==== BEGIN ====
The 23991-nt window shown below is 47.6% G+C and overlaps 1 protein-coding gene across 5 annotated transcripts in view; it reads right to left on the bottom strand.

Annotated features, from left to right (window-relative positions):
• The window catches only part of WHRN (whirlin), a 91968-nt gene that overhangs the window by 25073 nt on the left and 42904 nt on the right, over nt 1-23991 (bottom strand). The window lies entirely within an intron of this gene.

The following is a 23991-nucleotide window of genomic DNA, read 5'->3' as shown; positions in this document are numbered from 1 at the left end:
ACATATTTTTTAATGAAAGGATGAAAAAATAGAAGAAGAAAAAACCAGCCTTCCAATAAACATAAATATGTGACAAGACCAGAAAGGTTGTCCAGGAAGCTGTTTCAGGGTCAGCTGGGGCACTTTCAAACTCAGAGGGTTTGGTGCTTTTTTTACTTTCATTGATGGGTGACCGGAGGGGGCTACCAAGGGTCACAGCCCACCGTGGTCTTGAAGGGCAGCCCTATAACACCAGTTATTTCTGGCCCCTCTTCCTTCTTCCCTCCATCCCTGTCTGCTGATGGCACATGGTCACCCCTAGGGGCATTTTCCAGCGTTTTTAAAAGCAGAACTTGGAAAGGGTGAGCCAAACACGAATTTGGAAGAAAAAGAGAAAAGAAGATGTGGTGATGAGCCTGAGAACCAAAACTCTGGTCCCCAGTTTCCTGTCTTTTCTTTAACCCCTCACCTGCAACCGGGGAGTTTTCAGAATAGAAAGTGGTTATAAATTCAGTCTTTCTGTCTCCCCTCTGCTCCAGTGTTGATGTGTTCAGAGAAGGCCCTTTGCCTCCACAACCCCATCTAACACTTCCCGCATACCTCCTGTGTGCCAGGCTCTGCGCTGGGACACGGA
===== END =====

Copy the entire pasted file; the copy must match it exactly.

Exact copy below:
The 23991-nt window shown below is 47.6% G+C and overlaps 1 protein-coding gene across 5 annotated transcripts in view; it reads right to left on the bottom strand.

Annotated features, from left to right (window-relative positions):
• The window catches only part of WHRN (whirlin), a 91968-nt gene that overhangs the window by 25073 nt on the left and 42904 nt on the right, over nt 1-23991 (bottom strand). The window lies entirely within an intron of this gene.

The following is a 23991-nucleotide window of genomic DNA, read 5'->3' as shown; positions in this document are numbered from 1 at the left end:
ACATATTTTTTAATGAAAGGATGAAAAAATAGAAGAAGAAAAAACCAGCCTTCCAATAAACATAAATATGTGACAAGACCAGAAAGGTTGTCCAGGAAGCTGTTTCAGGGTCAGCTGGGGCACTTTCAAACTCAGAGGGTTTGGTGCTTTTTTTACTTTCATTGATGGGTGACCGGAGGGGGCTACCAAGGGTCACAGCCCACCGTGGTCTTGAAGGGCAGCCCTATAACACCAGTTATTTCTGGCCCCTCTTCCTTCTTCCCTCCATCCCTGTCTGCTGATGGCACATGGTCACCCCTAGGGGCATTTTCCAGCGTTTTTAAAAGCAGAACTTGGAAAGGGTGAGCCAAACACGAATTTGGAAGAAAAAGAGAAAAGAAGATGTGGTGATGAGCCTGAGAACCAAAACTCTGGTCCCCAGTTTCCTGTCTTTTCTTTAACCCCTCACCTGCAACCGGGGAGTTTTCAGAATAGAAAGTGGTTATAAATTCAGTCTTTCTGTCTCCCCTCTGCTCCAGTGTTGATGTGTTCAGAGAAGGCCCTTTGCCTCCACAACCCCATCTAACACTTCCCGCATACCTCCTGTGTGCCAGGCTCTGCGCTGGGACACGGA